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Answering the calls of the wild

No wildlife call is too small for the Animal Welfare League of Arlington

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Chelsea Jones/Animal Welfare League of Arlington

  • Feature Article

    Answering the calls of the wild

    Fox in the yard? Bat in the bedroom? Injured bird in the road? No call is too small for the Animal Welfare League of Arlington

    In suburban Northern Virginia, the Animal Welfare League of Arlington’s service calls are an even split between domestic and wild animals. Pledged to resolve all human-animal conflicts safely and humanely, AWLA staff find daily ways to promote peaceful coexistence among all the region’s creatures.

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  • Feature Article

    This 'little' piggy

    They don’t actually exist, but that doesn’t stop “mini” pigs from showing up at shelters

    Deceptive breeders, naive buyers and the pet pig fad among celebrities—pop princesses and famous athletes, we’re looking at you—are causing shelters’ and sanctuaries’ porcine populations to skyrocket. Here’s how to care for smart, strong-willed pigs in a shelter environment and help wannabe pig parents make smart decisions.

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In this issue: Getting to know your community means getting outside your own four walls; a major push to help animals in Puerto Rico; taking effective evidentiary photos in cruelty cases; a rescuer argues for setting aside labels to make more of an impact for animals; why maintaining shelter animals’ emotional health is so important; and more.

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  • Magazine Article

    Changing perceptions in the tar heel state

    Leigh Casaus, director of the Randolph County Animal Shelter in North Carolina, says her proudest accomplishment is having opened her shelter to working more with rescue groups so that more animals’ lives can be saved.

    Shelter director battles idea that pets are disposable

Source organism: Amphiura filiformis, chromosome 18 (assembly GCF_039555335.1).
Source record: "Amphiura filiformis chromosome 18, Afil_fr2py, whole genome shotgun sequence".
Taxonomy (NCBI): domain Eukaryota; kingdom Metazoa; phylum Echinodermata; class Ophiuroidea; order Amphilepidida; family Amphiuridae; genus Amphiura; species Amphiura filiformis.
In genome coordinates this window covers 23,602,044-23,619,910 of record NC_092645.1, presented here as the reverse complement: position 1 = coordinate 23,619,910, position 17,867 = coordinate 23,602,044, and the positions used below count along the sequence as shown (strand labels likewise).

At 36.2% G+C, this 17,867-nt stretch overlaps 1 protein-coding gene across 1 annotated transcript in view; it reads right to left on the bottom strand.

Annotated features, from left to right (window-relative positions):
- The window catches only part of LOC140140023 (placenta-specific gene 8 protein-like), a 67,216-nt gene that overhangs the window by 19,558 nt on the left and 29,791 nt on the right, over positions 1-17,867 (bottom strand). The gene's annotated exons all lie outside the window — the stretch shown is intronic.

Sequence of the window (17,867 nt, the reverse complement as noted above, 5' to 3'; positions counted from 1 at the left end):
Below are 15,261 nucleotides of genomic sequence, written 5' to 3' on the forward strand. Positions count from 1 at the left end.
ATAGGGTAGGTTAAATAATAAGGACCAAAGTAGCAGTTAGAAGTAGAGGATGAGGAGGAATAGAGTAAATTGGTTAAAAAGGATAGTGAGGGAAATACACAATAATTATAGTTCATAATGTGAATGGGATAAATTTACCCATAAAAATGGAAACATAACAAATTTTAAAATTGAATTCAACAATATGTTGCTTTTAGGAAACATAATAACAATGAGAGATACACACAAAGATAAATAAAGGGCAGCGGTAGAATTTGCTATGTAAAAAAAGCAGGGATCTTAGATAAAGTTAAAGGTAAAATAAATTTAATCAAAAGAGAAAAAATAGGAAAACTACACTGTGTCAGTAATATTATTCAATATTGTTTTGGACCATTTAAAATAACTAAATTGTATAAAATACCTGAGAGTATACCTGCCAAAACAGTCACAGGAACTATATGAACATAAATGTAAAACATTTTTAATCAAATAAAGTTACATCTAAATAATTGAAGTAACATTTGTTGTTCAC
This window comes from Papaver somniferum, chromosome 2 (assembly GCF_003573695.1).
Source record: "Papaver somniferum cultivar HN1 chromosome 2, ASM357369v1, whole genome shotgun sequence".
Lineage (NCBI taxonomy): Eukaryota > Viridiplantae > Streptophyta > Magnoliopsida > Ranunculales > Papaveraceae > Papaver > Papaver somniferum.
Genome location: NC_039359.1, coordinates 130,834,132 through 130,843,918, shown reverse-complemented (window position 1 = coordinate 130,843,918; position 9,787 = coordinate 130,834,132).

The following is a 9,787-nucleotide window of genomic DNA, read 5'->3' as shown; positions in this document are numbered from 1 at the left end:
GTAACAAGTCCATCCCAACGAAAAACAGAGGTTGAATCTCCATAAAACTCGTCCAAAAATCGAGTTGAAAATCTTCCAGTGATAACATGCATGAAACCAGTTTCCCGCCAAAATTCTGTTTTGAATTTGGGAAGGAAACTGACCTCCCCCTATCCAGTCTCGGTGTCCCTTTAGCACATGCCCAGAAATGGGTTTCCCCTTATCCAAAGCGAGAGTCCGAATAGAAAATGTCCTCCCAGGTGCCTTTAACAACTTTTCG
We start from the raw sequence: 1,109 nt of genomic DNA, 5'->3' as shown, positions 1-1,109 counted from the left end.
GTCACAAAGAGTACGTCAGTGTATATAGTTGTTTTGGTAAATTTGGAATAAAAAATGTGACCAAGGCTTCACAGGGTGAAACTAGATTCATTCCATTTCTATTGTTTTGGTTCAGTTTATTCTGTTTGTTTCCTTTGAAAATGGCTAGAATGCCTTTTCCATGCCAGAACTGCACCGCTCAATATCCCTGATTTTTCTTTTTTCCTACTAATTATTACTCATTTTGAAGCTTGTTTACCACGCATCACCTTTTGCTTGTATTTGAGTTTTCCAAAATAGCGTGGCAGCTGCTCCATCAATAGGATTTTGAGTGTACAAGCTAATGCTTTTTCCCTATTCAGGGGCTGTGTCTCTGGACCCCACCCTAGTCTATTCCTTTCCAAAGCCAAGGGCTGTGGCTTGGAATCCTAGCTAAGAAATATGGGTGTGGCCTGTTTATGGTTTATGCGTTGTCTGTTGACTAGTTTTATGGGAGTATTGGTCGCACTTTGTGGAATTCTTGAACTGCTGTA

Leigh Casaus discusses the best and most frustrating aspects of her job as the director of the Randolph County Animal Shelter in North Carolina.

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  • Magazine Article

    Animal house

    A fraternity fundraiser brought in $12,000 for the Washington Humane Society. It’s money the shelter can put toward important programs, as well as special TLC like the canine manicure being performed here by Gina Lantella, animal care manager, with help from former staff member and current volunteer Stacey Severe.

    A fraternity chapter raises thousands for its local shelter

    Proving that sometimes fundraising dollars can come from unexpected places, a fraternity chapter at a university in Washington, D.C., recently raised a whopping $12,000 for its local shelter.

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  • Magazine Article

    A rescue to howl about

    Once kept on a short chain at an Alaska roadside attraction, Big Boy— and 24 of his fellow wolf dogs— have found sanctuary in California. Four others went on to other sanctuaries in Colorado and Washington state.

    Wolf dogs get a second chance at California sanctuary

    Wolf dogs rescued from a roadside attraction in Alaska get a second chance at a California sanctuary.

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